The job of the artist

“The job of the artist doesn’t end with drawings of structure and anatomy.”

Rolling his eyes, Rhyllyn resisted the urge to sigh. “What does that have to do with—Ow!” He jerked forward, holding his head with both hands. “What was that for?”

“I saw that.” His brother leveled a claw with his nose, scowling. “Now shush, I’m trying to talk.”

Rhyllyn lowered his eyes, shifting his guitar on his lap. He wasn’t in the mood for a lecture after hours of fruitless practice, but there wasn’t any avoiding it. There was no one as bullheaded as his elder brother. “But what does that have to do with what I’m doing?”

“Everything.” Rune dropped to sit on the couch opposite, resting his elbows on his knees and frowning at the low table between them. “Accuracy isn’t even the most important thing, but that’s what you’re stuck on. You’re putting so much effort into having every note perfect that you’re forgetting everything else. But go sit and watch the painters studying at that college of yours, and you’ll see they have the same problem as you. No matter how perfect their form, they’re still missing something. All they’re doing is replicating work done by masters.”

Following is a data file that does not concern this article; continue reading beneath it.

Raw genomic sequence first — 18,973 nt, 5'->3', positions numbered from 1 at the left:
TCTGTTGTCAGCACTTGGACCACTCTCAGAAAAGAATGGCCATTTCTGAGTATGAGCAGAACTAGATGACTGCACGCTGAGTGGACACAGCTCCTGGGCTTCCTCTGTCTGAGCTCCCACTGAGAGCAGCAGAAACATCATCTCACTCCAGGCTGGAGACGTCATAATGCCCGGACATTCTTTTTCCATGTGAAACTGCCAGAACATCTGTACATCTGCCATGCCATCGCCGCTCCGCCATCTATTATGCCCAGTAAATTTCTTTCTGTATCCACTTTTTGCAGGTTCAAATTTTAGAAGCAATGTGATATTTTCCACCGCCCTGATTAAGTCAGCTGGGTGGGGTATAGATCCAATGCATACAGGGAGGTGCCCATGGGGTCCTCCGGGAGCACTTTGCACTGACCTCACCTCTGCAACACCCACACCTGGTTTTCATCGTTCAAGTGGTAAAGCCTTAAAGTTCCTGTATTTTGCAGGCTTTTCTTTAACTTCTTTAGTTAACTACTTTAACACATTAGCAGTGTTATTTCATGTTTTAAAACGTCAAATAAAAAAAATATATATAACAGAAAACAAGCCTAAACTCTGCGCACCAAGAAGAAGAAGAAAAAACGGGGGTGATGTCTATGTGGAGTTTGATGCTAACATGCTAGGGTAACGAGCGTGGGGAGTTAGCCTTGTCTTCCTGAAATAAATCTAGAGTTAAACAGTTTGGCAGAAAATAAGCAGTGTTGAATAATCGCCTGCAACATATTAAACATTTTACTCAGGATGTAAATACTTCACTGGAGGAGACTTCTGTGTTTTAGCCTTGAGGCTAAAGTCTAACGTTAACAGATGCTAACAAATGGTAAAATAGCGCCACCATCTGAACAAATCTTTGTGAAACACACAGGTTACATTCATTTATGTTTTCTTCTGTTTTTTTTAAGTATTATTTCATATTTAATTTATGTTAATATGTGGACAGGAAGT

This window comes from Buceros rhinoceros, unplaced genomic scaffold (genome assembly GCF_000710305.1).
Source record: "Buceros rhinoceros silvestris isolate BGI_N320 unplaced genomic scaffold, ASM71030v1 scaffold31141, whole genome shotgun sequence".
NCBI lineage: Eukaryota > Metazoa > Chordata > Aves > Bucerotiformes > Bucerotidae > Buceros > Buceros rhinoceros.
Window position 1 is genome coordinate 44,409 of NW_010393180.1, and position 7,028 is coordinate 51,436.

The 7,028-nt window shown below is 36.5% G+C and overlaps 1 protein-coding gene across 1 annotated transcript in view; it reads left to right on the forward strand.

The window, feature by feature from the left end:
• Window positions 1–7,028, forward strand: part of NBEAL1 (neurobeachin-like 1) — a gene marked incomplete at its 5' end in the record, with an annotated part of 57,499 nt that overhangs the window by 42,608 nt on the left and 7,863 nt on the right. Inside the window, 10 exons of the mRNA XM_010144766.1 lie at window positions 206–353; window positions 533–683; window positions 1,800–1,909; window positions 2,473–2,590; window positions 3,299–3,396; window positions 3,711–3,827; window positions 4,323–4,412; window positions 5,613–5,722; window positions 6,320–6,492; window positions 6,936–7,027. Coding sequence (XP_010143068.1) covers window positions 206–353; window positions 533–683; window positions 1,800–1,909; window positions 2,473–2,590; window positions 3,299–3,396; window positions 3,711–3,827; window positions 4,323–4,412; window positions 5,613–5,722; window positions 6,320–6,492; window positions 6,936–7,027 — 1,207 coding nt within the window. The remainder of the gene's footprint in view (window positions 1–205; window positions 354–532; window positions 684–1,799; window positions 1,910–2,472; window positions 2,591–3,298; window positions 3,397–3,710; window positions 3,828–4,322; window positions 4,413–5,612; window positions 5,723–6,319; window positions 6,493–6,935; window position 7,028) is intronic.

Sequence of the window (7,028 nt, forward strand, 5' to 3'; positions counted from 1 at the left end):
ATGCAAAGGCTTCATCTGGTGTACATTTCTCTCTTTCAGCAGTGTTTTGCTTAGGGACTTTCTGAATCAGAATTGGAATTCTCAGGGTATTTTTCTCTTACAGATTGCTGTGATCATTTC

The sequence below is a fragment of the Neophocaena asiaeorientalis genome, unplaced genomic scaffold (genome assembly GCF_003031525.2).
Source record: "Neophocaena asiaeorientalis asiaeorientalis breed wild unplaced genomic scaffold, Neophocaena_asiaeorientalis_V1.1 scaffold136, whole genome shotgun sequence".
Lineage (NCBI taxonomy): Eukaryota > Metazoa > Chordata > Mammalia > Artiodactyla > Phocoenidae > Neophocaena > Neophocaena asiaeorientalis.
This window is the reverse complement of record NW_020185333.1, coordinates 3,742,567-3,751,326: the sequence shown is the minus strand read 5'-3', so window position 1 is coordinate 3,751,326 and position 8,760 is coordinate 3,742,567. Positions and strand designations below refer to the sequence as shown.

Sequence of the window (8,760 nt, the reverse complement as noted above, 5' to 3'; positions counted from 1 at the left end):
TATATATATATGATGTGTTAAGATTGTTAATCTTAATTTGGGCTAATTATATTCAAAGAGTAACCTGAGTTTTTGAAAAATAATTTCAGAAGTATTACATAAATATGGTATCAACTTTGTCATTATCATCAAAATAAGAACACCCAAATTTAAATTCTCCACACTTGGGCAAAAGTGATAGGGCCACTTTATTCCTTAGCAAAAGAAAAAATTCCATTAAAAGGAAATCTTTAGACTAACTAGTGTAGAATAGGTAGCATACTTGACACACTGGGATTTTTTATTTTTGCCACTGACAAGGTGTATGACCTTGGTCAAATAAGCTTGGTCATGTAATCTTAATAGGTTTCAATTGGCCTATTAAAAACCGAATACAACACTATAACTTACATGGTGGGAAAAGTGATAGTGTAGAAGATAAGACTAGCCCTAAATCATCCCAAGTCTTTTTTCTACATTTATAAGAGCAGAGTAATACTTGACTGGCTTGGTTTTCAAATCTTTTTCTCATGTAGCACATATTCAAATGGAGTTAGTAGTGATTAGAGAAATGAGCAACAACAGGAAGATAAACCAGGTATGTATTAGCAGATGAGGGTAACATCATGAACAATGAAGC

Snorting, Rhyllyn slid his fingers over the strings, listening to the whisper of sound that echoed in the instrument’s body. “Having every note right should count for something.”

“If it did, would you be here sulking right now?”

He didn’t reply, running his hand over the strings again. It was a trick question, anyway. Either he accidentally acknowledged that he was sulking, or he denied it and proved himself sulky.

“Your problem is that there’s no passion in what you’re doing,” Rune continued. “No feeling. If a piece can’t evoke emotion, then what purpose does it have?”

“You sound like one of my professors when you talk like that,” Rhyllyn said. “Did you study with them?”

Rune shook his head. “No, but I had a thorough education.”

Shrugging, Rhyllyn pretended it didn’t matter. “Anyway, how am I supposed to have any passion for it? This song was assigned to me, I didn’t pick it. I wouldn’t have picked a love ballad, I don’t know anything about love.”